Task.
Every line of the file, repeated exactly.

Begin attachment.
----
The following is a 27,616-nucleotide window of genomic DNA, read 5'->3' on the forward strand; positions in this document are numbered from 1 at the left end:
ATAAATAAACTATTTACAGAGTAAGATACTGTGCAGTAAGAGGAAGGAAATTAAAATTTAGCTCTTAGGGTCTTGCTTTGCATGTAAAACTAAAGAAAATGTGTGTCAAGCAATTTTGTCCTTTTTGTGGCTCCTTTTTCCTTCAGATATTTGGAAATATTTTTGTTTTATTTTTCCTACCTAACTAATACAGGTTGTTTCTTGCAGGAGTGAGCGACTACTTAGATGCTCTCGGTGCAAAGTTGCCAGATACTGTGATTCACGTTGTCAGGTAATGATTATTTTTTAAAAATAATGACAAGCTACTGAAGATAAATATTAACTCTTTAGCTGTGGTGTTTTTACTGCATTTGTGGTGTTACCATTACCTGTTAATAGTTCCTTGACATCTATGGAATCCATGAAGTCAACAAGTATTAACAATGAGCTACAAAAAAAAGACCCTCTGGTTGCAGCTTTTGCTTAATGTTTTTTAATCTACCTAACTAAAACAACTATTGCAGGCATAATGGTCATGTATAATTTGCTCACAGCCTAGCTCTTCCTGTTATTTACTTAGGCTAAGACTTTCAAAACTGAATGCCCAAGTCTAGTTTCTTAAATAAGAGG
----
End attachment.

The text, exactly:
The following is a 27,616-nucleotide window of genomic DNA, read 5'->3' on the forward strand; positions in this document are numbered from 1 at the left end:
ATAAATAAACTATTTACAGAGTAAGATACTGTGCAGTAAGAGGAAGGAAATTAAAATTTAGCTCTTAGGGTCTTGCTTTGCATGTAAAACTAAAGAAAATGTGTGTCAAGCAATTTTGTCCTTTTTGTGGCTCCTTTTTCCTTCAGATATTTGGAAATATTTTTGTTTTATTTTTCCTACCTAACTAATACAGGTTGTTTCTTGCAGGAGTGAGCGACTACTTAGATGCTCTCGGTGCAAAGTTGCCAGATACTGTGATTCACGTTGTCAGGTAATGATTATTTTTTAAAAATAATGACAAGCTACTGAAGATAAATATTAACTCTTTAGCTGTGGTGTTTTTACTGCATTTGTGGTGTTACCATTACCTGTTAATAGTTCCTTGACATCTATGGAATCCATGAAGTCAACAAGTATTAACAATGAGCTACAAAAAAAAGACCCTCTGGTTGCAGCTTTTGCTTAATGTTTTTTAATCTACCTAACTAAAACAACTATTGCAGGCATAATGGTCATGTATAATTTGCTCACAGCCTAGCTCTTCCTGTTATTTACTTAGGCTAAGACTTTCAAAACTGAATGCCCAAGTCTAGTTTCTTAAATAAGAGG